Of course every pre-college student thinks that they have what it takes to live away from home with one or two other strangers, where they must navigate through groceries, cleaning, finances, rigorous studying, all while trying to maintain some semblance of a social life…well, maybe not everyone. I was one of those students who thought I had dorm life down to a “T.” But after returning from Italy and living like an adult, in an apartment, with two, initial strangers where we had to navigate through grocery shopping, apartment cleaning, budgeting our money, completing our class assignments, all while making time for gelato outings and shopping excursions, I realize that I would have been at a serious disadvantage without this program. Now that I have survived a month on my own, in a foreign country, I feel more confident than ever that I have gained the knowledge and skills to overcome any obstacle I may face when I start college in the fall.

Rachael L., New York: Green Ticket Scholarship Recipient, Western Civilization
Abbey Road Programs Rachael L. "I knew I wanted to go abroad because I knew that next summer I would have to get a summer job. I thought that this Program specifically (Western Civ.) sounded really appealing. The fact that we got to travel to different cities and learn about a lot of cultures and not just one specifically and I felt that these specific cultures related to what I was learning during my semester. I was working on the farm with tools and using my own hands to produce my own food to make my meals and that’s exactly what people in these ancient societies had to do..."

You spent a summer at Oxford taking classes prior to this trip, what made you want to participate on a travel program through Abbey Road rather than a campus based program?
I knew I wanted to go abroad because I knew that next summer I would have to get a summer job. I thought that this Program specifically (Western Civ.) sounded really appealing. The fact that we got to travel to different cities and learn about a lot of cultures and not just one specifically and I felt that these specific cultures related to what I was learning during my semester. I was working on the farm with tools and using my own hands to produce my own food to make my meals and that’s exactly what people in these ancient societies had to do. They didn’t have advanced tools and I thought it would be interesting to learn how they survived without technology the way I had kind of done for four months.

What drew you to Abbey Road?
I had a friend that went on the summer program in Florence the previous summer. She had come back and told me how amazing the program was and that she met so many great new people and that the leaders were really cool and so when I was deciding on what to do during the summer the name Abbey Road was already in my mind. I had done some Internet research and a couple names popped up. I was mostly researching travel programs that focused on the classics like Latin or Greek. Abbey Road was really the only name I remembered. The size of the program was really attractive too. It was the smallest program I had ever been on. My Oxford program had like 200 people on it!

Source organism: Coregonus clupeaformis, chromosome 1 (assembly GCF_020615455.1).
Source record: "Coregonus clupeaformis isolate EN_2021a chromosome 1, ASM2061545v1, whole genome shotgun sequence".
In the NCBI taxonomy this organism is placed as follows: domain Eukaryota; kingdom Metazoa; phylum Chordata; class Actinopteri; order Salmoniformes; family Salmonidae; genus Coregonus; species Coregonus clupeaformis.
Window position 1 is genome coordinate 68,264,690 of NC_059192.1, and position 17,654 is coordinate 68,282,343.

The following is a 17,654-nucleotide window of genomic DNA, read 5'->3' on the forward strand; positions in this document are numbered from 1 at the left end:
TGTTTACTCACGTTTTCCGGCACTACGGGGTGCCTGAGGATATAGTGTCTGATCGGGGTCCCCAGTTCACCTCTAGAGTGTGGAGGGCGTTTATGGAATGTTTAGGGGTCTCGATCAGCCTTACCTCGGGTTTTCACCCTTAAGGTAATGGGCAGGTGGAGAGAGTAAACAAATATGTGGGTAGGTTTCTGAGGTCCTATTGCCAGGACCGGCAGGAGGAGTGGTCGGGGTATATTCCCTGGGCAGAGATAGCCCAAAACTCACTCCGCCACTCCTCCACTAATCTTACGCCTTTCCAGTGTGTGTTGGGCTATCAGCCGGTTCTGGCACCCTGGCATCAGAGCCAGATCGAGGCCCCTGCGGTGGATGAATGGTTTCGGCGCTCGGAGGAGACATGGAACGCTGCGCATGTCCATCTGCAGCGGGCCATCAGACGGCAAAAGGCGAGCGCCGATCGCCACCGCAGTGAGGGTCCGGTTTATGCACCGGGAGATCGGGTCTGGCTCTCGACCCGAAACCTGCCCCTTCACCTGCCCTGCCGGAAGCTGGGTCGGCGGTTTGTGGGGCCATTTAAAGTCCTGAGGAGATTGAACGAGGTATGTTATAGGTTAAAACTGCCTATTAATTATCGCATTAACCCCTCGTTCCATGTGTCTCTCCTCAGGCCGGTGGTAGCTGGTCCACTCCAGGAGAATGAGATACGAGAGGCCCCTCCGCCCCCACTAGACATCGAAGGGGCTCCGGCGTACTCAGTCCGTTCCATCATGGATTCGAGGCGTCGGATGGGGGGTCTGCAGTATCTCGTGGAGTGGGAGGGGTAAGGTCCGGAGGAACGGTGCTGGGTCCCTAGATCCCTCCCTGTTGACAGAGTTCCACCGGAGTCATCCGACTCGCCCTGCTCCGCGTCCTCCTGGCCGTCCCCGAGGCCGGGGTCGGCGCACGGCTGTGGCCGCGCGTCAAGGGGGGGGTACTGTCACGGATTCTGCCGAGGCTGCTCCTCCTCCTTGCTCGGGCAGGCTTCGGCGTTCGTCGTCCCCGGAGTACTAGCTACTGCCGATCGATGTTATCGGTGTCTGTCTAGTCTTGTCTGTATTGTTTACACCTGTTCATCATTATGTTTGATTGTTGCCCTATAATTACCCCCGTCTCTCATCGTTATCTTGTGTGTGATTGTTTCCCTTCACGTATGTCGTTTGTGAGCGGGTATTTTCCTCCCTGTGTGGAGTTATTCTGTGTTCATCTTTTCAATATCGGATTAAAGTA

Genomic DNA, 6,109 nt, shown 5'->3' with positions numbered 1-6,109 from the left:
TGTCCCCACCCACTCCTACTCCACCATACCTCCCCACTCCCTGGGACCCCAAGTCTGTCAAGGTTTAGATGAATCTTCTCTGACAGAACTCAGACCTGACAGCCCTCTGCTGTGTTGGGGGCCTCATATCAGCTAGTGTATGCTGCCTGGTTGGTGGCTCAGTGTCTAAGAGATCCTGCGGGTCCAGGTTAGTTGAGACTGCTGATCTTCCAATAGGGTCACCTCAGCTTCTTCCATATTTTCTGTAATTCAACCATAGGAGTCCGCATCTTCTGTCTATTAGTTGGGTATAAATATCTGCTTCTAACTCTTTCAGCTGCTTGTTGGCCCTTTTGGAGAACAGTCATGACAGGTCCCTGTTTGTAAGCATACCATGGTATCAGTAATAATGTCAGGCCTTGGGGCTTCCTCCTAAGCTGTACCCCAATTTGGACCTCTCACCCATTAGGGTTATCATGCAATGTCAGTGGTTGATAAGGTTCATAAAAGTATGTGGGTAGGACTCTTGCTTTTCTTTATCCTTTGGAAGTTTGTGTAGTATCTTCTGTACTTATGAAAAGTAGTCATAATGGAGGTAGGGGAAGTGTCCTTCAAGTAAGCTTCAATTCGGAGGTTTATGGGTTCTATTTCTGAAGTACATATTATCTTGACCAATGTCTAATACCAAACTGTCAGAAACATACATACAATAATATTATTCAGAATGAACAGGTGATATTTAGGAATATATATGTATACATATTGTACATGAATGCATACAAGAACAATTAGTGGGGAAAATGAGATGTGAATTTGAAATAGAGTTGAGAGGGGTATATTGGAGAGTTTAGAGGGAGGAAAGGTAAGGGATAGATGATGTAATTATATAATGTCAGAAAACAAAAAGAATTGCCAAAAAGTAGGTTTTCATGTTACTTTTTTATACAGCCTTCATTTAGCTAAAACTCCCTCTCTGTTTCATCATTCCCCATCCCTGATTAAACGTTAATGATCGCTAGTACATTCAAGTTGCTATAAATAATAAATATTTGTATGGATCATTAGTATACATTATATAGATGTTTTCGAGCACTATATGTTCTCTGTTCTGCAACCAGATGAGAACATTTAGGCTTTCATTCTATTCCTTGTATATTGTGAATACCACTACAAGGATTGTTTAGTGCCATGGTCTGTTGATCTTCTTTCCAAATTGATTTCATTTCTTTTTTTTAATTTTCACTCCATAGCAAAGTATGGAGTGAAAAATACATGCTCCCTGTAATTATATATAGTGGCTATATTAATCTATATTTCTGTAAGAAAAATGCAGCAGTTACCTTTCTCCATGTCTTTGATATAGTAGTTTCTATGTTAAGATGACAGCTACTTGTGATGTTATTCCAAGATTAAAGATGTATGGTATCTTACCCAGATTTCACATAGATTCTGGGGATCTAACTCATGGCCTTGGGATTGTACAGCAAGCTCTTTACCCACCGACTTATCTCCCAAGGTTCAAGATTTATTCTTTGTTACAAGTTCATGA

You were awarded a Green Ticket partial scholarship, what kind of green activities are you involved in?
For four months in the fall of my junior year I went to school on a farm in a small town in Vermont. For half of the day we went to school, but we would spend the other half of the day working on the farm and learning about sustainability and living off the land. We learned about the environment and the woods around us and did a lot of environmental research in the classroom and the surrounding areas. It was a huge learning experience and when I came back to school I was able to use the knowledge that I learned to promote being environmental friendly and help out with the Environmental Action Committee at my school. I had always been a member of the committee at school, but more of an off-hand member. I had always gone to the meetings, but didn’t do that much other than that. After I came back I was more devoted to it and started showing up more regularly and became a lot more interested and involved.

What did it mean to you to win this scholarship?
I really had no idea of whether I would get it or not and the fact that I did was just really amazing. It inspired me to keep doing what I am doing for the environment because the fact that someone thought that what I was doing was so great. [Also, to] be acknowledge for things that I have done and worked so hard on is a great feeling. I’m thinking of studying engineering in college and environmental engineering sounds really appealing because I could be looking out for the environment while making advancements at the same time.

You mentioned wanting to really learn about other cultures through this program, can you describe your instructors and how the learning process was handled?